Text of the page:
Feline rabies is a serious and deadly disease that sadly progresses very quickly. Symptoms depend on which stage of rabies infection the cat is currently experiencing.

There are 3 stages of rabies known:

  • Prodromal stage: this typically lasts for 1-2 days and will usually present within 1-3 months after the cat is first infected. Signs and symptoms include behavioral changes and temperamental changes such as restlessness, increased vocalizations, unusual aggression, or unusual isolation. She may also experience a loss of appetite, difficulty walking, excessive drooling, dilated pupils, muscle tremors, weakness, and fever.
  • Furious stage: within 2 or 3 days of symptom onset, a cat with rabies will begin to behave even more erratically. She may attempt to eat inedible objects like sticks and pebbles. She may begin to bite herself, snap at objects that aren't there (“fly biting”), behave very aggressively or violently, or become disoriented, uncoordinated, and hypersensitive to her environment. She may also begin to have seizures or start to wander.
  • Paralytic stage: in this stage, an infected cat will become depressed and unresponsive. This is when she may begin foaming at the mouth. She'll have pronounced weakness and paralysis and will also have difficulty breathing. Eventually, this will deteriorate to respiratory failure and coma. Rabies is always fatal, so an infected animal will eventually die from the infection, typically within 1-2 weeks after her symptoms first appear.

How is rabies diagnosed?

It's not really possible to diagnose a cat with rabies while she is still alive. A diagnosis can be confirmed after the cat has died through a test called direct fluorescent antibody test.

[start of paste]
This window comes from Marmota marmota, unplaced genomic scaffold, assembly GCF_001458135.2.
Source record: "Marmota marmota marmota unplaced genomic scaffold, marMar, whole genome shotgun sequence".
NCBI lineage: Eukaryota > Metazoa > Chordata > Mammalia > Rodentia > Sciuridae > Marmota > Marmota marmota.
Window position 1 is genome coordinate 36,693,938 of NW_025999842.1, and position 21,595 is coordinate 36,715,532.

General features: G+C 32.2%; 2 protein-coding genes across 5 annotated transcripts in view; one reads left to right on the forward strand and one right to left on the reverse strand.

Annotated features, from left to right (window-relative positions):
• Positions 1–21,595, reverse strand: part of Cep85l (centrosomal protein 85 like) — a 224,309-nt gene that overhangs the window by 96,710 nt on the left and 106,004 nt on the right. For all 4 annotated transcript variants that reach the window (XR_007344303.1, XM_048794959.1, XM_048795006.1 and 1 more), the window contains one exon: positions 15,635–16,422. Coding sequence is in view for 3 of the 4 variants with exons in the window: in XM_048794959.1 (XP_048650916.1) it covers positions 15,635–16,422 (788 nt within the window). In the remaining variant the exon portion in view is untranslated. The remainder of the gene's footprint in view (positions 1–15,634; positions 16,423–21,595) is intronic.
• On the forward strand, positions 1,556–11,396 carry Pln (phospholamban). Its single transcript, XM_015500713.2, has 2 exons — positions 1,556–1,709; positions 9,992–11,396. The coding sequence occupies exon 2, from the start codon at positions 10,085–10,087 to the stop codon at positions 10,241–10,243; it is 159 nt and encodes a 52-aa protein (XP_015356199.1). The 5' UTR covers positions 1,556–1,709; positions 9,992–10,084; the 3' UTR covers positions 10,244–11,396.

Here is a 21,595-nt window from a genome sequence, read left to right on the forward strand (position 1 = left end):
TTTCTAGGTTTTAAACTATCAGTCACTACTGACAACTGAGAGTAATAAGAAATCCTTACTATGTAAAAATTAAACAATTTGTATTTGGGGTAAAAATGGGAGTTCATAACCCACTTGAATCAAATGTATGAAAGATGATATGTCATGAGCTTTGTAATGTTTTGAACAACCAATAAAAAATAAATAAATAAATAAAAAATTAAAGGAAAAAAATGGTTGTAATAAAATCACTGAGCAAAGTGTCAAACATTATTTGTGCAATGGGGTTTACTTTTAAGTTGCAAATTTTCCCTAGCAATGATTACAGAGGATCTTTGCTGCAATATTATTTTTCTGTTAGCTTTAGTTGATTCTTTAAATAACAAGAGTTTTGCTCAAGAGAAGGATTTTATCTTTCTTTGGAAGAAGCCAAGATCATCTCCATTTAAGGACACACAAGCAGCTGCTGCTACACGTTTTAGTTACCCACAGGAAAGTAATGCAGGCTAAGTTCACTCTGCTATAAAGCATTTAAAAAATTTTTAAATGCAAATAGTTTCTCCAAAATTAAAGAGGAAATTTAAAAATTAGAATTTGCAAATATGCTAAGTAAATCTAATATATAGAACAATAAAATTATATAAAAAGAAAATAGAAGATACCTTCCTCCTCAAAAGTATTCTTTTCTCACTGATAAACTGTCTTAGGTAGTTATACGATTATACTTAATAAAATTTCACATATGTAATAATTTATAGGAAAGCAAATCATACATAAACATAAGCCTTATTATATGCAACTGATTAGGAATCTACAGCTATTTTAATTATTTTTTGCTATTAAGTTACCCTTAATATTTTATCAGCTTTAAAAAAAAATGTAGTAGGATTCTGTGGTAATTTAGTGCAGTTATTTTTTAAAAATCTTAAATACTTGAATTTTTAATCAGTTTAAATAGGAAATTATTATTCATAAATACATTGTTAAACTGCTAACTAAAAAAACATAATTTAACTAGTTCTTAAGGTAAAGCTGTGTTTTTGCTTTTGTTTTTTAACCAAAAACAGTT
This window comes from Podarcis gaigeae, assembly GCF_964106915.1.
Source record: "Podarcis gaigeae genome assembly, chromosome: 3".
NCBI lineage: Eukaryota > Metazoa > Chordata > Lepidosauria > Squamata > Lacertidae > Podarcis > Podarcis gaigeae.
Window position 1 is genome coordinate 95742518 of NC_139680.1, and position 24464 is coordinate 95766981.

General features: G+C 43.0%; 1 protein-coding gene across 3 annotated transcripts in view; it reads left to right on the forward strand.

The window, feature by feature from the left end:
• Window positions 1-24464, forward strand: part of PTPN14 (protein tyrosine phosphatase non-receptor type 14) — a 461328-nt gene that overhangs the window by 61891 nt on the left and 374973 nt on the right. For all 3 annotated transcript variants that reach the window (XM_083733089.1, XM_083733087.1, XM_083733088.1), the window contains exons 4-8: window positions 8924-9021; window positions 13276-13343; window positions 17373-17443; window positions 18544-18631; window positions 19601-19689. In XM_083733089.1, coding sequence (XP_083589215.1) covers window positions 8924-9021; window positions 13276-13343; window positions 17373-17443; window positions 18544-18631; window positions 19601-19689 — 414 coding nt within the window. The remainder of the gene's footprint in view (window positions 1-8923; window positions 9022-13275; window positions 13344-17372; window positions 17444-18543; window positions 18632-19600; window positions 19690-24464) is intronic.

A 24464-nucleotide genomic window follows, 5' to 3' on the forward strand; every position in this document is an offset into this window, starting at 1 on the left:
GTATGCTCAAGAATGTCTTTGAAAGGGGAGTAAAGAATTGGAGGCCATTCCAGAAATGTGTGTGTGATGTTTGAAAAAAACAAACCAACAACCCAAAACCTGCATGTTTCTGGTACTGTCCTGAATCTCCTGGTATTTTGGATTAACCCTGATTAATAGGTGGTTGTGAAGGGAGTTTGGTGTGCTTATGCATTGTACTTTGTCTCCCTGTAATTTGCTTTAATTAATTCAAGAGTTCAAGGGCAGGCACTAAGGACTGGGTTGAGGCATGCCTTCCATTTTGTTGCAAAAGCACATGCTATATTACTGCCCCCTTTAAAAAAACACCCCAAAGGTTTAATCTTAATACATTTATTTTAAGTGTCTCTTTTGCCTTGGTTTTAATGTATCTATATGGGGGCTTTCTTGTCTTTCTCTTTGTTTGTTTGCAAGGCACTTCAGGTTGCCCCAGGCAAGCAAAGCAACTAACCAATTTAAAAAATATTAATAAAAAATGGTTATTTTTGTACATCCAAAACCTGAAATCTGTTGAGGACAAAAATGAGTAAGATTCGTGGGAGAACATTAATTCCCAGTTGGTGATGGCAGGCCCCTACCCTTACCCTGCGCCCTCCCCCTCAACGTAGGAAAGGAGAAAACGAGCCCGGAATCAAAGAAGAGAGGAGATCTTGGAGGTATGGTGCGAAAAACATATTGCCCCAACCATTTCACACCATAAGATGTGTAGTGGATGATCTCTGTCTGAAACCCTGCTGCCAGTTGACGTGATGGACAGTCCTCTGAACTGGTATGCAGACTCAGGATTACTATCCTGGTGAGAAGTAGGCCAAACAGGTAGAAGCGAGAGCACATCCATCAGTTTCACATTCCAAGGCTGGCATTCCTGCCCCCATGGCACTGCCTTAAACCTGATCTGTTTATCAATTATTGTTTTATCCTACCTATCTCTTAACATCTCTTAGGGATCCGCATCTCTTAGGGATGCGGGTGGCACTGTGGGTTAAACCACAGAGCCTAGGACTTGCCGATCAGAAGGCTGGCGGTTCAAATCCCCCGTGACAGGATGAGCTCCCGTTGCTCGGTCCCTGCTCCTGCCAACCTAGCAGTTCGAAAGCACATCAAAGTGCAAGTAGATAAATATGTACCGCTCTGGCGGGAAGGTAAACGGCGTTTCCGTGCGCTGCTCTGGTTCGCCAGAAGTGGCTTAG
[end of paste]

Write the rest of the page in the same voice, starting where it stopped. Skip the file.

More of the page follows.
How is rabies treated?

Sadly, rabies cannot be treated. If your cat is infected by rabies, she will die from the disease. It is a heartbreaking diagnosis, made worse by the fact that it can put the entire household (including humans and other pets) at serious risk.

For this reason, rabies prevention is critical. It's mandated by law in most countries that domestic cats and dogs are vaccinated against rabies. Typically, a rabies vaccine can be given to a cat when she is 3-months-old. She'll get a booster shot 1 year later, and then repeat vaccines every 1 to 3 years after that.

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If you know your pet has come in contact with another animal infected with rabies, or if your pet shows any signs or symptoms that could be rabies, you need to call the vet immediately. You must practice extreme caution around your cat and keep other pets and humans away from her, because she may show unusual aggression and try to bite or scratch you.

Upper Respiratory Infections

What is an upper respiratory infection?

An upper respiratory infection (often known as an URI) is an infection of part of a feline's respiratory system, namely the nose and throat.

What causes upper respiratory infections in cats?

A cat can get an upper respiratory infection if she is exposed to certain bacteria or viruses. About 90% of URIs in cats are caused by either the Feline Herpesvirus Type 1 (aka feline viral rhinotracheitis) or the feline calicivirus, both of which are highly contagious and can easily be spread between felines who have not been vaccinated against them.

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A cat may develop an upper respiratory infection by coming in direct contact with bodily secretions (e.g., saliva or nasal discharge) from a cat infected with such a bacterium or virus. While infectious bacteria and viruses can't live indefinitely outside a host animal, a feline friend can ingest them if she uses bedding, water and food bowls, or toys that have been contaminated.

What are the symptoms of upper respiratory infections?

Upper respiratory infections look a lot like a kitty cold. Symptoms, which typically show up 2-10 days after being exposed to the infectious organism, may include:

  • nasal congestion
  • sneezing
  • red, itchy, watery, irritated eyes (conjunctivitis, or inflammation of the inner eyelid/outer eye membranes)